"I think just learning that they come back and they're OK and we didn't lose a lot of ground. It took awhile to trust that, and I'm sure athletes are different. Some athletes go home and don't get it done. But again, around here, if you don't get it done, you lose a lot of ground. We learned that they're going to take care of business when they're home."

Gathering Data To Get Better

What have you learned form using heart rate monitors...

"People are so different. When I used to run up here, it wasn't uncommon for me to run 15 miles at a heart rate at 172. And we have people who do tempo runs, at 156-160, on a track downtown. So it's such  an individual difference in heart rate and response to elevation that really we have to gather data with each individual for a couple of seasons or a year and a half before we even know. Even here, it's so hilly that you might average 150 but you could be 180 on one side of the hill and 115 on the other side. It's kind of hard to run by an assigned heart rate. Really, we just gather data at the end and ask, 'What did you average in the end?' And see what we can learn from that."

What caused you to change that mindset...

"Anything you can learn might make you a little bit better and is worth trying. And even though I've been doing this for a long time, it would be a mistake to be satisfied, so we just keep trying to get better and better."

Controlling Effort On Long Days

What have you found over the years in terms of effort, when you can let them loose...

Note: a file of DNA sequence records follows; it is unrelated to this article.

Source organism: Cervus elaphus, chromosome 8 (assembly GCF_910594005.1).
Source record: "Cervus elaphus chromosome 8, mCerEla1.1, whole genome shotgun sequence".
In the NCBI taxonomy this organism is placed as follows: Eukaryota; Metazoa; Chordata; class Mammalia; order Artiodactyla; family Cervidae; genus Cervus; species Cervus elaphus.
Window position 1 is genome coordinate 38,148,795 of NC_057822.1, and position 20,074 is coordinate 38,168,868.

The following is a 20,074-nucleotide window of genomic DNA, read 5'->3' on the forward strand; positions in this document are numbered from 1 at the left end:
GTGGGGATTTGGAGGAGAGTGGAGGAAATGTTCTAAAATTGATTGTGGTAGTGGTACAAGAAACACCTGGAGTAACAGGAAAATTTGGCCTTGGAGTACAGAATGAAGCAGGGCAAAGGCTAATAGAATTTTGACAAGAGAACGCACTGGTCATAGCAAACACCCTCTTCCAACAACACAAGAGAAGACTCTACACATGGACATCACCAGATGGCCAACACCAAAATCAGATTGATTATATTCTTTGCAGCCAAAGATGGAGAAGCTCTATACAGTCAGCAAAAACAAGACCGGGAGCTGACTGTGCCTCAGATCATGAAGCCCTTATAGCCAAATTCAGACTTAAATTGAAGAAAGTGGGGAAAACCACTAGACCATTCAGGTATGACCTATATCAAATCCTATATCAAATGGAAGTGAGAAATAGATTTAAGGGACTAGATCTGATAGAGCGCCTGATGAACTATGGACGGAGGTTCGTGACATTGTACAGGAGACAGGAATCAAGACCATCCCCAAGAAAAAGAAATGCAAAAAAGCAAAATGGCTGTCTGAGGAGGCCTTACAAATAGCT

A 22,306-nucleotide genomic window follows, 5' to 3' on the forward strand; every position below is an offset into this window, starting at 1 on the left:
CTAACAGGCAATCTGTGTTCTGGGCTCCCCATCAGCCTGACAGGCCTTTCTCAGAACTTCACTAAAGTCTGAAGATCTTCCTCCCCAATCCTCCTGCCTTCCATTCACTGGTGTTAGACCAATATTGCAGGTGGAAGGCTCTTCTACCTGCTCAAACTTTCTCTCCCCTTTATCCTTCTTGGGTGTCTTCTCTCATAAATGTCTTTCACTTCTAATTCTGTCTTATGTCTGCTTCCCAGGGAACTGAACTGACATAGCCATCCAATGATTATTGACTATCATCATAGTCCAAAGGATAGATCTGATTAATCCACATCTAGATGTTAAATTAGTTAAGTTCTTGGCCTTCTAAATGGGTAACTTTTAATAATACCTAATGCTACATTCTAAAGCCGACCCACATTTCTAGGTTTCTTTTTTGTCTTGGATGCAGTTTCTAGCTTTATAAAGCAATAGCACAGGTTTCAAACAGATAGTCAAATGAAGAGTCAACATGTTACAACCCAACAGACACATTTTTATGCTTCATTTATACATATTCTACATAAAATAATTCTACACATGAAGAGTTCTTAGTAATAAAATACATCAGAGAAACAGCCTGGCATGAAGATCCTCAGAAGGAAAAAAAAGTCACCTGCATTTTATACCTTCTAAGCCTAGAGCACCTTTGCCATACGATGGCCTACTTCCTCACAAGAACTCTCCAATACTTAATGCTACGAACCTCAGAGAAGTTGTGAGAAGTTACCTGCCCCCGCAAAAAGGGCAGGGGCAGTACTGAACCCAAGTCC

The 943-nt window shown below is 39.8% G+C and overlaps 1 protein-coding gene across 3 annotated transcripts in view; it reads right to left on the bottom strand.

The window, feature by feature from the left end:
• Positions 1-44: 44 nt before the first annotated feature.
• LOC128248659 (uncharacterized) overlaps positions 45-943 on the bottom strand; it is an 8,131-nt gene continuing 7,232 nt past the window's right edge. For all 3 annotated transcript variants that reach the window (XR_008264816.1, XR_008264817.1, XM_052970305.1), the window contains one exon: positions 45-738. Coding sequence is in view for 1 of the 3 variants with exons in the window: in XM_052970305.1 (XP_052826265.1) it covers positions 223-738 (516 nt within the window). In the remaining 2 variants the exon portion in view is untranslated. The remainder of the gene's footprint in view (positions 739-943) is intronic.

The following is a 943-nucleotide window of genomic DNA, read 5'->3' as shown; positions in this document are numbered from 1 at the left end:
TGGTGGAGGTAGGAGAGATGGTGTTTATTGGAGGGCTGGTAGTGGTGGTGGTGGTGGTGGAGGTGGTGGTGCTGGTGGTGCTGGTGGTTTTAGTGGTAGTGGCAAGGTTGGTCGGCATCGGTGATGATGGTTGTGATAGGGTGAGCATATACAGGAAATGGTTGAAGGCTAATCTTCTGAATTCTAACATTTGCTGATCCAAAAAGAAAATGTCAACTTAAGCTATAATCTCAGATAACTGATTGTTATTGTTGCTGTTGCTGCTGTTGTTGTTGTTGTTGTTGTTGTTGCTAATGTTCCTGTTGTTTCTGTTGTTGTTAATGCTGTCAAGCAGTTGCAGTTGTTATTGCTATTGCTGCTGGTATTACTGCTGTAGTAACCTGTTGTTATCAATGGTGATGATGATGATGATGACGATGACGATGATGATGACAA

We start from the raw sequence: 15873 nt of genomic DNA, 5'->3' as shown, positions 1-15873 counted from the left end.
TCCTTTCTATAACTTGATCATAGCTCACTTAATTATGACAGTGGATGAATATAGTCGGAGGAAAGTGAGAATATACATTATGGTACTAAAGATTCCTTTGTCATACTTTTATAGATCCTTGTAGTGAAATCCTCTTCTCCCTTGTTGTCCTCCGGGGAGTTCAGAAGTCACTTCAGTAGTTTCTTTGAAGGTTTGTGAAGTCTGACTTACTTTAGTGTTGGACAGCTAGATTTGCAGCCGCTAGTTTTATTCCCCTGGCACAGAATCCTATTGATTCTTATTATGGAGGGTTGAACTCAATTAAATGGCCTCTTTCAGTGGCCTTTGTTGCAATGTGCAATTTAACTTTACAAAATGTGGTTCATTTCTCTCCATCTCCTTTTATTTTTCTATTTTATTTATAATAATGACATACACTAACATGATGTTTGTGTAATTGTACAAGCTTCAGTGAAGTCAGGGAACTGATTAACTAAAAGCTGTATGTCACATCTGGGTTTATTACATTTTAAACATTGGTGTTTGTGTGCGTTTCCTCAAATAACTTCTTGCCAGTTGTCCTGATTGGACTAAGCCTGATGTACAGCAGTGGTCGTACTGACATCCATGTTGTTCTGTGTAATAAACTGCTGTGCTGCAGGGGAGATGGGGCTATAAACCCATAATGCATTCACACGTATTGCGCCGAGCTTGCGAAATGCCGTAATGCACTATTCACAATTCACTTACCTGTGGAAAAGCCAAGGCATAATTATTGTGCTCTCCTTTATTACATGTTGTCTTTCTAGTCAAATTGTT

"I don't know if we ever let them loose. We let them loose on about five Saturdays in the fall and four or five days in the spring. That's letting them loose time. The rest of the time is control." 

Do you have to monitor the athletes hard in come cases...

"There are people who like to go. And no matter how many speeches we give them, the little voice in their eye overcomes what I say. We have to stay on them. The good ones all want to go. 

How can that effect a season? And is it more than a week that it can effect...

"We have another workout and 50 hours. And so they have to be ready to go on Tuesday. They'll go hard again on Thursday or Friday. If you're failing to recover slightly from one workout to the next. As it accumulates, you're in a big hole by the end of the season. Again, there's no science to it, I don't think. I suppose we can take blood tests of everybody 36 hours after every workout to see how recovered they were, but I'm not even sure a blood test would tell you everything you would need to know. Sensory data is more accurate once you learn how to read it. We have to communicate with them a lot and half trust what they tell us and half take it with a grain of salt and make a decision. Every athlete is unique. It changes from year to year. It keeps us on our toes."

How good are you with reading an athlete...

"Well, of course, I guess you get a little bit better. One would hope you get better at it as the years go by. I'm lucky that I have two assistants that are also good at it and we can put our heads together and say 'Harry needs to rest' and 'Harry needs to go down a group.' Something like that."